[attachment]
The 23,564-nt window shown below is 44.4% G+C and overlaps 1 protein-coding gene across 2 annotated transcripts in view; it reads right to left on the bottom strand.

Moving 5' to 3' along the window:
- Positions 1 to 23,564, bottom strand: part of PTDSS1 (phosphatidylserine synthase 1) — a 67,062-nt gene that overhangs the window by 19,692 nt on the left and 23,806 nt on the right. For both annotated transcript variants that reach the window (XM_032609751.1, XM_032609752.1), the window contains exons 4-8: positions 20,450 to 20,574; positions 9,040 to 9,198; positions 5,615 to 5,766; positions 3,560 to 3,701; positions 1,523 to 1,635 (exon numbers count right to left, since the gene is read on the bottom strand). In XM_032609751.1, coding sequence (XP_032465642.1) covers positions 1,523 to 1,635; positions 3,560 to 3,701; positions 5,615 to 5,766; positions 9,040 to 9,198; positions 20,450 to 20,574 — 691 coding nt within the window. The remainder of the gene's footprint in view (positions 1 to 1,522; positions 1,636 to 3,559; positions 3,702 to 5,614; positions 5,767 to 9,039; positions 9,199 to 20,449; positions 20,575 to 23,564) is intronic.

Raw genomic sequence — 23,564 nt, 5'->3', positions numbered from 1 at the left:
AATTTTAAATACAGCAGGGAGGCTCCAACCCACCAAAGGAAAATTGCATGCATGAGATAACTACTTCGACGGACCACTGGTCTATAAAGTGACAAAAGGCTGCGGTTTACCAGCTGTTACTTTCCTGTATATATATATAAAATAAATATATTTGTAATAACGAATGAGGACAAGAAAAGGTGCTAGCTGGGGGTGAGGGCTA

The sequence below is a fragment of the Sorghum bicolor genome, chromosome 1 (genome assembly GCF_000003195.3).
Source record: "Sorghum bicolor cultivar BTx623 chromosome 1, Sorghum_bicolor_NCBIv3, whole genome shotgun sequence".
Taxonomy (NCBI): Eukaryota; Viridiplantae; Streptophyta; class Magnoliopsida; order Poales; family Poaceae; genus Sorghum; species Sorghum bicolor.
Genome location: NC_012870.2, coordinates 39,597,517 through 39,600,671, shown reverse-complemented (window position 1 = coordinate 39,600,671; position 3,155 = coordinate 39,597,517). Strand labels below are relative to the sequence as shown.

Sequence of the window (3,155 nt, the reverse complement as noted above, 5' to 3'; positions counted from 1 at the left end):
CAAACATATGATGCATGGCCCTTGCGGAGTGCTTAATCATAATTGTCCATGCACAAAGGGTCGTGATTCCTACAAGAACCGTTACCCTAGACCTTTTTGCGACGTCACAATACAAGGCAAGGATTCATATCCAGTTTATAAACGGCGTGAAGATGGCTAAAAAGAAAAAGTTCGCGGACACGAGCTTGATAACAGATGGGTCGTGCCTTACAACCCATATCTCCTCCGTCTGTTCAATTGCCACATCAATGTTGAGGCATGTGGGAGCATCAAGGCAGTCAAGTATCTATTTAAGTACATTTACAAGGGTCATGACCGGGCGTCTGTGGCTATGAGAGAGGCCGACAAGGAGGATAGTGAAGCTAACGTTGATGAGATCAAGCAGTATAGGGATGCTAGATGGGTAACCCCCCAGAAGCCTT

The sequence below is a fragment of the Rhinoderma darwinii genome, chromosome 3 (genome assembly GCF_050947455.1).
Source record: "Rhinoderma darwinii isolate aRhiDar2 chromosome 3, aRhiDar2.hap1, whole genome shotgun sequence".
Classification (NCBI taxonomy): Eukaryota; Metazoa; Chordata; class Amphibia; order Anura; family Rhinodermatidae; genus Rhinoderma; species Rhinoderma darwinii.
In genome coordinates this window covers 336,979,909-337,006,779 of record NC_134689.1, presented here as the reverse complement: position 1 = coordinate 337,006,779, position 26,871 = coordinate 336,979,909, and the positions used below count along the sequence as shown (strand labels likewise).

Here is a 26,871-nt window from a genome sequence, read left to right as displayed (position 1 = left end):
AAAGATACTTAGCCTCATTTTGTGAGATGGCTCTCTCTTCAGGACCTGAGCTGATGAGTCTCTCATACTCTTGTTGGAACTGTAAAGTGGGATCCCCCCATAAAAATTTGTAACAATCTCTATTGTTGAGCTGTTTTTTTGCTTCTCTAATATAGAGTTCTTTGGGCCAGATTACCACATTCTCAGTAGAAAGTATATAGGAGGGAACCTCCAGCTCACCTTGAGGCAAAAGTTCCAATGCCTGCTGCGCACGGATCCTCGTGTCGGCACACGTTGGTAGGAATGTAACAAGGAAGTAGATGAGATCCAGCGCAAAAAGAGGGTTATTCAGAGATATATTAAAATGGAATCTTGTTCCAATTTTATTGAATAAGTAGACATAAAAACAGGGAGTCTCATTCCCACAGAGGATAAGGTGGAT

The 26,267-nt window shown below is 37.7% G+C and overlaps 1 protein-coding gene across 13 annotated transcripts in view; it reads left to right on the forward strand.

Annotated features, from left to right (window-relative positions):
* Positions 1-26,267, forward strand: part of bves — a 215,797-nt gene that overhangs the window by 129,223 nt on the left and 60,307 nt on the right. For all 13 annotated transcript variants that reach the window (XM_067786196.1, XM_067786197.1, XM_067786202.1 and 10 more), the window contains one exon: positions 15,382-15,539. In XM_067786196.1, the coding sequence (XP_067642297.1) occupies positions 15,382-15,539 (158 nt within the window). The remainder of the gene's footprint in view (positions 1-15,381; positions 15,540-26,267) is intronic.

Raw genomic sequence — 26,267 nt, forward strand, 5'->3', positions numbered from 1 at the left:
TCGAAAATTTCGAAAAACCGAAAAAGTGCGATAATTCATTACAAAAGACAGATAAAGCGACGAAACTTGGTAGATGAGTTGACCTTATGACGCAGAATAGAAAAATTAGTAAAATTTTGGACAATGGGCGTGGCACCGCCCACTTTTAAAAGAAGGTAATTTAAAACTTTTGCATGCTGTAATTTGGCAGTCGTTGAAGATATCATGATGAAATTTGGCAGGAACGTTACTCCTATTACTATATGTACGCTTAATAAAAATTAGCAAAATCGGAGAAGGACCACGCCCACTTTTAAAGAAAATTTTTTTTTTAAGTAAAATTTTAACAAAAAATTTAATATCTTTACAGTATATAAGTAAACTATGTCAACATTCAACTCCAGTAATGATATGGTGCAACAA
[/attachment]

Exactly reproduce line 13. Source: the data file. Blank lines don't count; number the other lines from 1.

Source record: "Rhinoderma darwinii isolate aRhiDar2 chromosome 3, aRhiDar2.hap1, whole genome shotgun sequence".